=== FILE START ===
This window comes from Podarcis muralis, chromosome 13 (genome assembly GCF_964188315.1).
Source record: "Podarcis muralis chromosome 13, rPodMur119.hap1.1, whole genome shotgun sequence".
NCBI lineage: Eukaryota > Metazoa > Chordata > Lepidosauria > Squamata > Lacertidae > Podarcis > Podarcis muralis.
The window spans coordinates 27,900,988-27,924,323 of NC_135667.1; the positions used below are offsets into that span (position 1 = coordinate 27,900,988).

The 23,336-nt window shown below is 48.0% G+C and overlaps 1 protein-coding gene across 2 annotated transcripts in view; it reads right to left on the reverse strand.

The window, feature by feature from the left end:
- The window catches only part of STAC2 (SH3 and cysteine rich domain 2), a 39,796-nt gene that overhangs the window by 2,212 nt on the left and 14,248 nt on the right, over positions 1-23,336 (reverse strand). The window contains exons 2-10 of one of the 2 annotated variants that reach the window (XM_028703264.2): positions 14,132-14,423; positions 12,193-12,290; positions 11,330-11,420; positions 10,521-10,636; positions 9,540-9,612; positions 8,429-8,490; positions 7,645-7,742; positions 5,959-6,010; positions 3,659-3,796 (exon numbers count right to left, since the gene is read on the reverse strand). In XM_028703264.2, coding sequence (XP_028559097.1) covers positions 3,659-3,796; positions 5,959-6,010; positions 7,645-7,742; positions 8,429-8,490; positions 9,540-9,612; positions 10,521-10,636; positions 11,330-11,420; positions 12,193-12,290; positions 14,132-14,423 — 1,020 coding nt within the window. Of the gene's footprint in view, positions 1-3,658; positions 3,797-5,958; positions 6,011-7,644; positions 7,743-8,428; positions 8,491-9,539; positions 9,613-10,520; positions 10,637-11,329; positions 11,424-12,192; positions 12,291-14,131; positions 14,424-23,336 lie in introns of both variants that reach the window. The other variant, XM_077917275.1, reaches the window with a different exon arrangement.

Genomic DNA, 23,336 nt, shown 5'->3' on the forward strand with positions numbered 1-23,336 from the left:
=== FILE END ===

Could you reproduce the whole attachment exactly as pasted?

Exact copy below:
This window comes from Podarcis muralis, chromosome 13 (genome assembly GCF_964188315.1).
Source record: "Podarcis muralis chromosome 13, rPodMur119.hap1.1, whole genome shotgun sequence".
NCBI lineage: Eukaryota > Metazoa > Chordata > Lepidosauria > Squamata > Lacertidae > Podarcis > Podarcis muralis.
The window spans coordinates 27,900,988-27,924,323 of NC_135667.1; the positions used below are offsets into that span (position 1 = coordinate 27,900,988).

The 23,336-nt window shown below is 48.0% G+C and overlaps 1 protein-coding gene across 2 annotated transcripts in view; it reads right to left on the reverse strand.

The window, feature by feature from the left end:
- The window catches only part of STAC2 (SH3 and cysteine rich domain 2), a 39,796-nt gene that overhangs the window by 2,212 nt on the left and 14,248 nt on the right, over positions 1-23,336 (reverse strand). The window contains exons 2-10 of one of the 2 annotated variants that reach the window (XM_028703264.2): positions 14,132-14,423; positions 12,193-12,290; positions 11,330-11,420; positions 10,521-10,636; positions 9,540-9,612; positions 8,429-8,490; positions 7,645-7,742; positions 5,959-6,010; positions 3,659-3,796 (exon numbers count right to left, since the gene is read on the reverse strand). In XM_028703264.2, coding sequence (XP_028559097.1) covers positions 3,659-3,796; positions 5,959-6,010; positions 7,645-7,742; positions 8,429-8,490; positions 9,540-9,612; positions 10,521-10,636; positions 11,330-11,420; positions 12,193-12,290; positions 14,132-14,423 — 1,020 coding nt within the window. Of the gene's footprint in view, positions 1-3,658; positions 3,797-5,958; positions 6,011-7,644; positions 7,743-8,428; positions 8,491-9,539; positions 9,613-10,520; positions 10,637-11,329; positions 11,424-12,192; positions 12,291-14,131; positions 14,424-23,336 lie in introns of both variants that reach the window. The other variant, XM_077917275.1, reaches the window with a different exon arrangement.

Genomic DNA, 23,336 nt, shown 5'->3' on the forward strand with positions numbered 1-23,336 from the left: